A significant percentage of suicidal people suffer from a medical or psychiatric condition, such as bipolar disorder, major depression, seasonal affective disorder, schizophrenia, or dissociative identity disorder (formerly known as multiple personality disorder).
Catherine, a woman who had experienced mistreatment at the hands of both her mother and father, developed signs of dissociative identity disorder as a teenager. In high school, she overdosed on sleeping pills one morning before going to school after having cut her arms severely the night before. Two years later, one of her personalities took five or six bottles of different medications and cut open the vein in her right wrist in two places. Then one of her other personalities called 911.
Very often there is no single factor that contributes to suicidal feelings. The aggravating conditions pile up until life is unbearable. There seems to be no way of alleviating this pain short of dying.
What Do Suicidal People Feel?
Suicidal people often report feeling shame—lots of it—and often have a very low sense of self-worth, sometimes bordering on self-hate. They almost always feel an overpowering hopelessness, convinced that the constant distress will continue, no purpose for life will ever present itself, and the aggravating conditions will not change. When shame and a low sense of self-worth are combined with an overpowering hopelessness, along with little support from others, the result can be deadly. “Remember me as a rotten person. I deserve it,” a student wrote to me in a suicide letter she had slid underneath my office door the night before she tried to kill herself.
It should not be surprising that Christians experience these feelings as well as those who do not have religious beliefs or commitments. There are several questions that can be asked. Can faith, by itself, prevent the severe mood swings of a person who has a chemical imbalance in her brain? Can faith, by itself, deal with constant criticism from a parent or the painful memories of having been sexually assaulted? Is faith so perfect that one always has a sense of self-worth, hope, and purpose, plus serenity and deep contentment?
The clear answer to these questions is no. Although faith can give one a sense of self-worth, hope, and purpose, it cannot eliminate the chemical imbalance in one’s brain that causes bipolar disorder or supply the vitamin D that one needs to prevent seasonal affective disorder. And although faith can give one a measure of serenity and deep contentment despite being in a desperate situation, it may be that one needs to extricate oneself from the situation or get it changed. Faith may help in these cases, but it cannot do the whole job—in fact, not even very much sometimes.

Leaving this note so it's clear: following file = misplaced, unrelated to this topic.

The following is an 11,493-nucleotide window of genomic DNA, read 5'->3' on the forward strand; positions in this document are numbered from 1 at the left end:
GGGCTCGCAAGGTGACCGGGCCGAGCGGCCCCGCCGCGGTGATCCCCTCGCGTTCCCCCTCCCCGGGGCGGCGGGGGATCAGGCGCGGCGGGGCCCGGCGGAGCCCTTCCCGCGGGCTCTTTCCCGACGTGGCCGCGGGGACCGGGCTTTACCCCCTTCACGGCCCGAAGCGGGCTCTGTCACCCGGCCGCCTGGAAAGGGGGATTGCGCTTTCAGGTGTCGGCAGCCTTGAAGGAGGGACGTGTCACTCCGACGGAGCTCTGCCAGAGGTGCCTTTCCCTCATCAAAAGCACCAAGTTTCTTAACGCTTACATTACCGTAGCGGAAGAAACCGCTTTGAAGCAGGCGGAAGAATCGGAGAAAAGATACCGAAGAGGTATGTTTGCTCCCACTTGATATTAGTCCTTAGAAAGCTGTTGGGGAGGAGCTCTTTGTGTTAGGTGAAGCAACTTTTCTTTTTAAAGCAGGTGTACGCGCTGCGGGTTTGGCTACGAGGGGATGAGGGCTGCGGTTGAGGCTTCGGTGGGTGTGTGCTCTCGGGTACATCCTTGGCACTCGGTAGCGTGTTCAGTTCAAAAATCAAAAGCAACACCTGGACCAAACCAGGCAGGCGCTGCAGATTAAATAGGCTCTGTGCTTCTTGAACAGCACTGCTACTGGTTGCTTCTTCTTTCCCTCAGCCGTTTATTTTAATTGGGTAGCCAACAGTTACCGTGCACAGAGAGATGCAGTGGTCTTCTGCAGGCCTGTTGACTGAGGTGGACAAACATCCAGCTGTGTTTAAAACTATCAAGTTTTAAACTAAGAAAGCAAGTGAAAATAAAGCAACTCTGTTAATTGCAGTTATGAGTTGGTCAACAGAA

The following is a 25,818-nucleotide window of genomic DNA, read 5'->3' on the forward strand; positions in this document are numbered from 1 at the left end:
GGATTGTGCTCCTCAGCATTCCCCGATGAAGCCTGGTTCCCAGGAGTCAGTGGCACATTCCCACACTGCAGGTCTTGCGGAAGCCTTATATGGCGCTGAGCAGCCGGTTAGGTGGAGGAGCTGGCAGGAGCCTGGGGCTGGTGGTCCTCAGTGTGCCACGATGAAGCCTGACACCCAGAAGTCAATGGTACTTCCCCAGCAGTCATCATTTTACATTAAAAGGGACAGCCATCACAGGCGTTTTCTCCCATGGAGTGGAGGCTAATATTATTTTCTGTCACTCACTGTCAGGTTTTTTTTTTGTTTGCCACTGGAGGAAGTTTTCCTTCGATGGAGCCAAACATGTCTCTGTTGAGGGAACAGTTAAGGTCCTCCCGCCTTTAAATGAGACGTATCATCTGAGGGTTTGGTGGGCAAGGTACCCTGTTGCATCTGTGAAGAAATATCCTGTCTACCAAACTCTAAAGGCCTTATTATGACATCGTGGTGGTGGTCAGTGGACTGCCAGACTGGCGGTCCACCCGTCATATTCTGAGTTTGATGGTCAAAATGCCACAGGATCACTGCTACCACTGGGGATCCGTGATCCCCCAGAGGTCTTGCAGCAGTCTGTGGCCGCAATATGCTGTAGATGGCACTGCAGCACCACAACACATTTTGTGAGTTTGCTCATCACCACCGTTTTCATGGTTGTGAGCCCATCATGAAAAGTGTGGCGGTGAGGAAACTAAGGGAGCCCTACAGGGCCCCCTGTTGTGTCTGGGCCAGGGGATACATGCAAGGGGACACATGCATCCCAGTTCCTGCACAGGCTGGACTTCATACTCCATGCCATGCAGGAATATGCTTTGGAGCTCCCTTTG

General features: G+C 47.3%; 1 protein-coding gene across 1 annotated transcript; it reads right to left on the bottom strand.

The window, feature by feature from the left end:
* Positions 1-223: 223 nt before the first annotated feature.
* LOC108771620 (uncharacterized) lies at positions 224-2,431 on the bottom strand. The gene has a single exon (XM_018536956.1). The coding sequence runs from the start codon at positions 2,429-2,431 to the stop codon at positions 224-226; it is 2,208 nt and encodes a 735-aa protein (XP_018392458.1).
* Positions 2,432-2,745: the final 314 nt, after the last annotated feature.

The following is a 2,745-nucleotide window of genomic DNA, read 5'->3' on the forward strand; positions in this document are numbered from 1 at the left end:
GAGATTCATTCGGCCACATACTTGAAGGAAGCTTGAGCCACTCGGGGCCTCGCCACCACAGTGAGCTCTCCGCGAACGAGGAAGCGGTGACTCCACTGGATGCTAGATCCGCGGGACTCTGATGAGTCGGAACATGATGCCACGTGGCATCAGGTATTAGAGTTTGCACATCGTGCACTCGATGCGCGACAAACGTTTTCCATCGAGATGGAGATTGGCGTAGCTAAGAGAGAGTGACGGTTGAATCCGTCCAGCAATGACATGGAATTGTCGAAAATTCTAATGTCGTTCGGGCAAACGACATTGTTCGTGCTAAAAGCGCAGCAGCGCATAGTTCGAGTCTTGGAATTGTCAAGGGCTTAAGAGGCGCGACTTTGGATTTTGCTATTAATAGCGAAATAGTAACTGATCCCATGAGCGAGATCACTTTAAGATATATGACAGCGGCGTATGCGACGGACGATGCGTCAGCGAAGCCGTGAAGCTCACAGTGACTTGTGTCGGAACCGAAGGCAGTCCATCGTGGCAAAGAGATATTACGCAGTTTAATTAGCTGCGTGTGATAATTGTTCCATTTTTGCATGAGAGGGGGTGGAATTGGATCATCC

In addition, faith is a lifetime venture, with both gains and setbacks. Serenity and hope can help with depression, but may come only gradually over decades. Or faith may be accompanied with constant struggle. Who of us can say to a suicidal Christian, “If only you had enough faith . . . ”? If we had experienced their uncontrollable mood swings or had been the recipient of constant and severe mental or physical abuse, we too might well have wanted to end our lives to escape the overwhelming emotional pain we would be experiencing.
Fear in a Community of Faith
Sometimes it is hard for a suicidal person to get help in a faith community. Penny found this to be the case.
“I was lying in so many ways to so many people. I lied to my camp director when she asked me if I’d ever been sexually abused. I lied to my parents when they asked me if I was depressed. I lied with a smile on my face at church when I pretended that everything in my life was fine. I lied when people asked me how I could possibly be so thin and said things like, ‘Yes, it’s so frustrating. I eat and eat and just don’t gain any weight!’
“Why did I, the goodest of ‘goody two-shoes’ church girls, lie so much to so many people? I lied because I was so incredibly frightened of what would happen if I told the truth. I was so afraid of it that on occasions when I tried to tell some of those secrets, I started to shake and shake and was physically unable to speak. That’s how strong that fear was.”